Given that Christmas has ballooned into a nearly $400 billion spending spree here in the United States, I sometimes think that Ebenezer Scrooge should have stuck to his guns and ignored those three spirits who visited him on Christmas Eve.
According to a recent Gallup Poll, the average American adult expects to spend about $770 — on gifts alone — this holiday season. At the very least, with the economy still off-kilter from too many eggnogs, a little temperance seems to be in order this gift-giving season. Who knows? A simpler, less materialistic holiday might just be a more memorable and enjoyable one, too.
So how do you handle that potentially awkward conversation with family and friends? You know — the one where you broach the subject of maybe cutting back on giving presents, or even entirely forgoing the gift exchange this year?
The important thing is to have the talk and to have it early. Waiting until everyone is happy and relaxed after a massive Thanksgiving feast might be the perfect time to bring it up, but by then, your family members might have already started their holiday shopping.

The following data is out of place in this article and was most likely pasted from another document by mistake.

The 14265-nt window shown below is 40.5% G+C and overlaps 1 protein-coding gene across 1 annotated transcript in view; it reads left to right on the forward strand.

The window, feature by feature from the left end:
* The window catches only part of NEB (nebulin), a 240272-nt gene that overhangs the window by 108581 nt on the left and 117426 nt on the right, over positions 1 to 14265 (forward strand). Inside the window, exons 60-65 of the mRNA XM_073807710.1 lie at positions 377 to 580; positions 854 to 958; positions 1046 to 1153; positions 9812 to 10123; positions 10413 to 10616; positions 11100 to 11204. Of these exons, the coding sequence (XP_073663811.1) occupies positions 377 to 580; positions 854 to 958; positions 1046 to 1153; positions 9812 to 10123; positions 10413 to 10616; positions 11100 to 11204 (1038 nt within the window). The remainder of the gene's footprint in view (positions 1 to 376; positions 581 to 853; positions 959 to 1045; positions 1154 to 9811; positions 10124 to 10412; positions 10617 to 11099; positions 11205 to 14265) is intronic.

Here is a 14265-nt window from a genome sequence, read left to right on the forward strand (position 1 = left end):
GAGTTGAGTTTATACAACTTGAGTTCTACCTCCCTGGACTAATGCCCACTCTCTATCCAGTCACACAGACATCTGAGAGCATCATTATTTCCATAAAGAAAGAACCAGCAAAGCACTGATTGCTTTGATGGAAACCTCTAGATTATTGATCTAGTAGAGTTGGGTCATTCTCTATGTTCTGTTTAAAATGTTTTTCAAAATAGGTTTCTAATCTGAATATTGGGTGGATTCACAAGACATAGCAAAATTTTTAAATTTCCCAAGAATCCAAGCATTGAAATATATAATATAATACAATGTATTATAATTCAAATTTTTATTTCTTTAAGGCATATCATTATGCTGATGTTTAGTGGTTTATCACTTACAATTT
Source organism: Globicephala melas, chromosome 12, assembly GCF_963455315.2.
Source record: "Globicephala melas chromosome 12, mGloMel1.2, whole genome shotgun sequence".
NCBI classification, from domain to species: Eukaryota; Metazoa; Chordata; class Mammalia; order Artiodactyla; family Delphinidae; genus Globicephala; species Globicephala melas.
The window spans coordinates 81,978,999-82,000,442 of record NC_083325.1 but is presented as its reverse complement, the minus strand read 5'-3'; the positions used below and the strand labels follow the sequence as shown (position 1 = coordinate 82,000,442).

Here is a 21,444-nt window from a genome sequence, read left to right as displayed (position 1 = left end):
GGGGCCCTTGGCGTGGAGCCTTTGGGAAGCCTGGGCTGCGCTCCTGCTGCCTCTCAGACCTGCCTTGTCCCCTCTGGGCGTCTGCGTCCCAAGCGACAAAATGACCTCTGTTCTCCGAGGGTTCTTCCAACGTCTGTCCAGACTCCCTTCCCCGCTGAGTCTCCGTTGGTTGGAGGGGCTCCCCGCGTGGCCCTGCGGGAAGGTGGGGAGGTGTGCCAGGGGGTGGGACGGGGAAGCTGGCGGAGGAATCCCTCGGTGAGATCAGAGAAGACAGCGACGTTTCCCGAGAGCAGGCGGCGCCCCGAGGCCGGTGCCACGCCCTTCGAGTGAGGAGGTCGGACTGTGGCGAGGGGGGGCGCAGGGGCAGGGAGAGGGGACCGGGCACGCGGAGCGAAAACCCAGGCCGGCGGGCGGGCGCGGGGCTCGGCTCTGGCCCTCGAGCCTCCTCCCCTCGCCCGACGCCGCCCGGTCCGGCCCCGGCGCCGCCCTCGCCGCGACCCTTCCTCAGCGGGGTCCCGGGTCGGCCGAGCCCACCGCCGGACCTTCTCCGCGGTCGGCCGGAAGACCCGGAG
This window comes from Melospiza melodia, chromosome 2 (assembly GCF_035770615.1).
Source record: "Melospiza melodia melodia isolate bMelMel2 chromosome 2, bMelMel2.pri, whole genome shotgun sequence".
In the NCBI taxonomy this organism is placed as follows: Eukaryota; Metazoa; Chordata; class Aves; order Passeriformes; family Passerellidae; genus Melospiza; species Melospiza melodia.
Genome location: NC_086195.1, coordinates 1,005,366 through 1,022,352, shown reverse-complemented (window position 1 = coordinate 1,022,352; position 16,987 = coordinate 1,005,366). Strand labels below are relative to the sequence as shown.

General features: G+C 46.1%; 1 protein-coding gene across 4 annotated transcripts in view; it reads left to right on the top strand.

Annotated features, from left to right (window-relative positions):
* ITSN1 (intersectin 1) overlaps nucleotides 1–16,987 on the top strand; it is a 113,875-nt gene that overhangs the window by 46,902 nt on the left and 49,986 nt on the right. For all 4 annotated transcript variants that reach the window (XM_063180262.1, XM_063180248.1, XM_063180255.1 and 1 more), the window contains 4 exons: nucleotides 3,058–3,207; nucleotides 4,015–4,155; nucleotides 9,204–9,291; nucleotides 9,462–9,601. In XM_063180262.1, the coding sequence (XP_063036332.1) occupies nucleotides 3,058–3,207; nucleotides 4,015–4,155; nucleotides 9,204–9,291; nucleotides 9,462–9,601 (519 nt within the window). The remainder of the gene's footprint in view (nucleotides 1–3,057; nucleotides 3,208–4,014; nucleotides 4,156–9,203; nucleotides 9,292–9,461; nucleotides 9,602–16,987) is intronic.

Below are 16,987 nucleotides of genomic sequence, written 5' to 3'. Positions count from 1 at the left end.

With friends and relatives you don't often see, a thoughtful letter or email suggesting that maybe it's time to take a different approach to gift-giving is perfectly acceptable, according to Peggy Post. She's the great-granddaughter-in-law of etiquette queen Emily Post and a director at the Emily Post Institute.
Many families put a cap on holiday spending by setting and sticking to a maximum amount per gift or by giving presents only to children under a certain age. In addition to a strict $20 spending cap, members of our extended family stop giving nieces and nephews Christmas presents once they turn 18. At that age, youngsters become part of the "Secret Santa" plan for adults. That's our arrangement: We all draw names ahead of time and buy a gift for one other adult family member, so that we all have something to open.
If you've fallen into the habit of exchanging gifts with adult friends and colleagues and find that it's adding up, why not agree that it's a habit in need of breaking? What about just exchanging holiday cards instead?